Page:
These are the same photographers and journos who work for the papers that hyped up the violence days before the demo. It creates the perfect self-fulfilling prophecy business model. It reminds me of a pay per view channel that promotes a boxing match and then has to edit together a dramatic highlights package after an anti-climatic ‘battle’. ‘The Day of Rage’ was the protest equivalent of Floyd Mayweather Jr. vs. Manny Pacquiao (SPOILER ALERT: it sucked)

It’s quite an incredible experience to witness first hand the mundane reality compared to the tabloid movie trailer. It is a clear lesson in the pernicious influence of media to create baseless propaganda narratives that take hold to undermine and delegitimize dissent. As I stood there, unimpressed by the numbers, I imagined the millions of people around the country angrily ranting about this controversial non-event with so much bile and outrage, using words like ‘disgusting’ and ‘disgraceful’.

The protest took place on a Wednesday. Right wingers had been very keen to point out that any law-abiding patriot, who loved Her Majesty and her Corgis, would be down the mines putting in a days graft, not gallivanting around subverting the finest democracy the world has ever known!! Of course, class didn’t in any way motivate the abuse; the fact that the same professional protest critics raised no such objection to the corporate class at Ascot the same day, was purely a coincidence.

The right, evidently disappointed by the poor showing from the ‘welfare scroungers’ have since decided to move the goal posts. The Twitterati began abusing telling off protestors for not believing in their cause fanatically enough and for being too ideologically lazy to attend. They are a tough crowd to impress: First, protestors weren’t allowed to show rage, but then they were criticised for not showing enough commitment and passion… Or, maybe, just maybe, a lot of people that wanted to protest were, SHOCK HORROR, at work too?

A photographer told me, off the record, that it shows the media’s herd mentality he routinely observes. Like Orwellian group think, every commentator and politician suddenly starts to pile on condemning an imagined threat. Corbyn and McDonnell were forced to condemn a hypothetical riot, all because someone wrote the word ‘rage’ on a leaflet.

At times like this, I imagine what goes on inside the hollow void where a right -wingers brain should reside. I envisage a Borrower sized bigot, alone in the dark, blind, with a stick, lashing out wildly with paranoid assertions and prejudiced accusations at phantoms.

One thing right-wingers won’t rant about, were Tory agitators that turned up to provoke protestors and incite violence. One guy, drunk, suited and booted, bustled into a crowd populated by those affected by Grenfell. He then started boasting about how he’d been at Ascot all day as they pointlessly protested and that the government had nothing to answer for. When the crowd turned on him, he was cautioned and lead away by the police. When they released him,  I followed him and recorded him laughing and joking with a friend about what he’d done – like it was entertainment to provoke grieving angry people. And make no mistake, a large group of those on the protest were affiliated to Grenfell themselves, despite what you may have read.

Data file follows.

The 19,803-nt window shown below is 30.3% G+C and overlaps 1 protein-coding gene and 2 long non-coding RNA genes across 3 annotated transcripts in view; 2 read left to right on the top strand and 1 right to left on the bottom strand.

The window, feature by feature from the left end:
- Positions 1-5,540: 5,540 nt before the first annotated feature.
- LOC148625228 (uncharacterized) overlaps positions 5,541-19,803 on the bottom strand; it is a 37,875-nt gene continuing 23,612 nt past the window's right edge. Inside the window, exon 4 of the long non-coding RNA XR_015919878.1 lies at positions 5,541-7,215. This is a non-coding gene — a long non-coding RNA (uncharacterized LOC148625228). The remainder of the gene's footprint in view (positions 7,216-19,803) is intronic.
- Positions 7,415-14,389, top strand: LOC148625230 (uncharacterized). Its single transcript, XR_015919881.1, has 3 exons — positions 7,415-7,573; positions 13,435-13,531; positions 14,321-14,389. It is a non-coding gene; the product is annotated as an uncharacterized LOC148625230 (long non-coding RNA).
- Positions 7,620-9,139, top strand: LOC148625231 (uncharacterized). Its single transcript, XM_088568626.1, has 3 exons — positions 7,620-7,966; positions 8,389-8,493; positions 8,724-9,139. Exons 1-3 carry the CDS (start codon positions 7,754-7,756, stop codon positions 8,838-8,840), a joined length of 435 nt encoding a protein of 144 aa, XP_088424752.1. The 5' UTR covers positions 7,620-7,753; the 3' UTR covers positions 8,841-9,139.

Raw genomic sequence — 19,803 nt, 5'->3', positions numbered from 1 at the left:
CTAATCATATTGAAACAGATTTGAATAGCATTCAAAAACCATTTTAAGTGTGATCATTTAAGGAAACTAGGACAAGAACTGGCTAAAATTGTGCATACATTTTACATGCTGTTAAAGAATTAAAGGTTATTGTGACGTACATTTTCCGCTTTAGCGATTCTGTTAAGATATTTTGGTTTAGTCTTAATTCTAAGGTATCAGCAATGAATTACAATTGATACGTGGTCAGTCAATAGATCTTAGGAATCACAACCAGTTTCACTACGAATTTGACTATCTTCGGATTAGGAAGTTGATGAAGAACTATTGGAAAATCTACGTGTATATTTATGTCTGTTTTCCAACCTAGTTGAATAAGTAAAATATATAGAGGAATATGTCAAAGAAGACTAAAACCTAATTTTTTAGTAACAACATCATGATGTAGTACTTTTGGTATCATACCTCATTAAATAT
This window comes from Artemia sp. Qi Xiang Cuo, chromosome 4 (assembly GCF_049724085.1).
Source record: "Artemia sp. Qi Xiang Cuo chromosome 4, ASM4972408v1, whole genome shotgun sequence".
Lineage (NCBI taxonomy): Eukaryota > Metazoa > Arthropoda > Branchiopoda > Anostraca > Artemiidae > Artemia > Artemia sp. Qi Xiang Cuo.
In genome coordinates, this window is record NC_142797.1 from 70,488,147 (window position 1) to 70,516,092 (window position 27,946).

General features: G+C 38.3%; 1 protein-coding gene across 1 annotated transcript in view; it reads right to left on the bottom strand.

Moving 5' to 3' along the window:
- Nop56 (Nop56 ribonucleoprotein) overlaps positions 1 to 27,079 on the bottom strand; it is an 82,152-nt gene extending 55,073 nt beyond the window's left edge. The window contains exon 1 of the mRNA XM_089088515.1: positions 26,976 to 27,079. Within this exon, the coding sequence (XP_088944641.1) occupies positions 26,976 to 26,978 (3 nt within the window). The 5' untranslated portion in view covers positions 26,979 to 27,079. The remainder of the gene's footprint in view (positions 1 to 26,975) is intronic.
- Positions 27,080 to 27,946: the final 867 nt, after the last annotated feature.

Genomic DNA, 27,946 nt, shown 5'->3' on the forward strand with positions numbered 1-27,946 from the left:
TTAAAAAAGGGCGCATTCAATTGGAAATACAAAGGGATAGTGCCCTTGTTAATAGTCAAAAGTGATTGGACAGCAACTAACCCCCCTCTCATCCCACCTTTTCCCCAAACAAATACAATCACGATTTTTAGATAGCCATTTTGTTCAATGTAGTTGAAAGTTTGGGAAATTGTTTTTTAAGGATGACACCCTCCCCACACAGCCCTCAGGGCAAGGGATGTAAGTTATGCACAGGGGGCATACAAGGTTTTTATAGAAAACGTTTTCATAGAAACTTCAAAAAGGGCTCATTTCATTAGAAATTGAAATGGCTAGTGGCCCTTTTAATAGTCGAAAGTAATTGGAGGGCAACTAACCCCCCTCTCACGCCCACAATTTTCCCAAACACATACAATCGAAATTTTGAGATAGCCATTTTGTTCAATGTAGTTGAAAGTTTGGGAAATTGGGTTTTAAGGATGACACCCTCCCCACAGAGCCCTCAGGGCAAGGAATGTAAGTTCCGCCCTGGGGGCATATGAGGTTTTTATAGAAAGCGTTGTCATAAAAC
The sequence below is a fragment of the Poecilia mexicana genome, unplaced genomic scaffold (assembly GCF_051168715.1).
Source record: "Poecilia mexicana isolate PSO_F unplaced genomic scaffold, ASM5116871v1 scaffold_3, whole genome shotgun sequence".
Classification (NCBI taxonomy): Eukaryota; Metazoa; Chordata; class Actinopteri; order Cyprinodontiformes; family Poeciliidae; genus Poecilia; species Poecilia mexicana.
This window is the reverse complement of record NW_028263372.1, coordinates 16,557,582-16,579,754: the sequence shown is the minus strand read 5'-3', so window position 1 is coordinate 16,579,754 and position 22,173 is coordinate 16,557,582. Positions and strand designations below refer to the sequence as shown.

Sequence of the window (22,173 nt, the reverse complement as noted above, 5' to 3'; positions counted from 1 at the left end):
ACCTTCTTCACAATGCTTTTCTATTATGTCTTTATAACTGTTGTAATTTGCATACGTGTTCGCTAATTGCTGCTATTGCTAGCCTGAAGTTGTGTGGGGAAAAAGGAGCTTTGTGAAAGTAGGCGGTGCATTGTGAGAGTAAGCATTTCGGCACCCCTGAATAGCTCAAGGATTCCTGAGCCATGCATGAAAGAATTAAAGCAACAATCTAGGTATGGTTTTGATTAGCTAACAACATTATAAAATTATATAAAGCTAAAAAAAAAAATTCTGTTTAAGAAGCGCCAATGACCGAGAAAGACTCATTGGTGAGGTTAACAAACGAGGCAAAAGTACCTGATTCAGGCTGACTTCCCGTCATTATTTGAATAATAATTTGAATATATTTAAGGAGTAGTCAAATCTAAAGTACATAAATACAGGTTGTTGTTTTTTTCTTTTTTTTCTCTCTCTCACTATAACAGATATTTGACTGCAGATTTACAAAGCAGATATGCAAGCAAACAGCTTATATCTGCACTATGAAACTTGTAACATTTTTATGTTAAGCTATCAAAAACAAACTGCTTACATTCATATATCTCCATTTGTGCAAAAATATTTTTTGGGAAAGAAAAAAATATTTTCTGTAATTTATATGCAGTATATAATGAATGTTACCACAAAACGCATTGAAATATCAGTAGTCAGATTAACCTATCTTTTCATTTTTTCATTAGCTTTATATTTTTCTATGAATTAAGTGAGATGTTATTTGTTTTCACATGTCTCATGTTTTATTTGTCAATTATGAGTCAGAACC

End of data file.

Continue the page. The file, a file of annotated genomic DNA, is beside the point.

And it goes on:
After the protest, other activists and myself found Boris Johnson in the media paddock after his car crash interview. We did our best to question him on his cuts to the fire service as mayor. Perhaps the media could have done the same?  Instead, they seemed hell bent on exerting all their energies into smearing, discrediting and character assassinating those exercising their democratic right to protest. They were protesting a shocking, politically induced tragedy. In doing so, they are complicit in helping to protect a discredited mandateless government that is largely responsible. 

The Day of Rage, that wasn’t, proved that it is the right that have truly insulted Grenfell, the emergency services and democracy itself. By reacting like a malfunctioning Catherine Wheel when confronted with any dissent, they are becoming more and more like the American Republican party – bat shit crazy.

Let’s hope that more and more people become aware of this smear tactic. As Ishmahil Blagrove from Grenfell put it “people are immune – they’re in bullet proof vests to all the billionaires in the media, Rupert Murdoch and all those other motherfuckers”

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8 responses to “Guest post: lesson from ‘Day of Rage’ – and protestors confront BoZo (video)

  1. Reblogged this on emptyingthejamjar and commented:
    So many great paragraphs with good wit. “At times like this, I imagine what goes on inside the hollow void where a right -wingers brain should reside. I envisage a Borrower sized bigot, alone in the dark, blind, with a stick, lashing out wildly with paranoid assertions and prejudiced accusations at phantoms.”

    Brilliant

    Like

  2. Great paragraphs and wit “At times like this, I imagine what goes on inside the hollow void where a right -wingers brain should reside. I envisage a Borrower sized bigot, alone in the dark, blind, with a stick, lashing out wildly with paranoid assertions and prejudiced accusations at phantoms.”

    Brilliant

    Like

    • Didn’t bother, and wouldn’t with anything that sneering little shitehawk writes or says.

      Reminds me of the type of kid what used to knock round with the school bully. A proper weasel, incapable of anything on his own.

      Like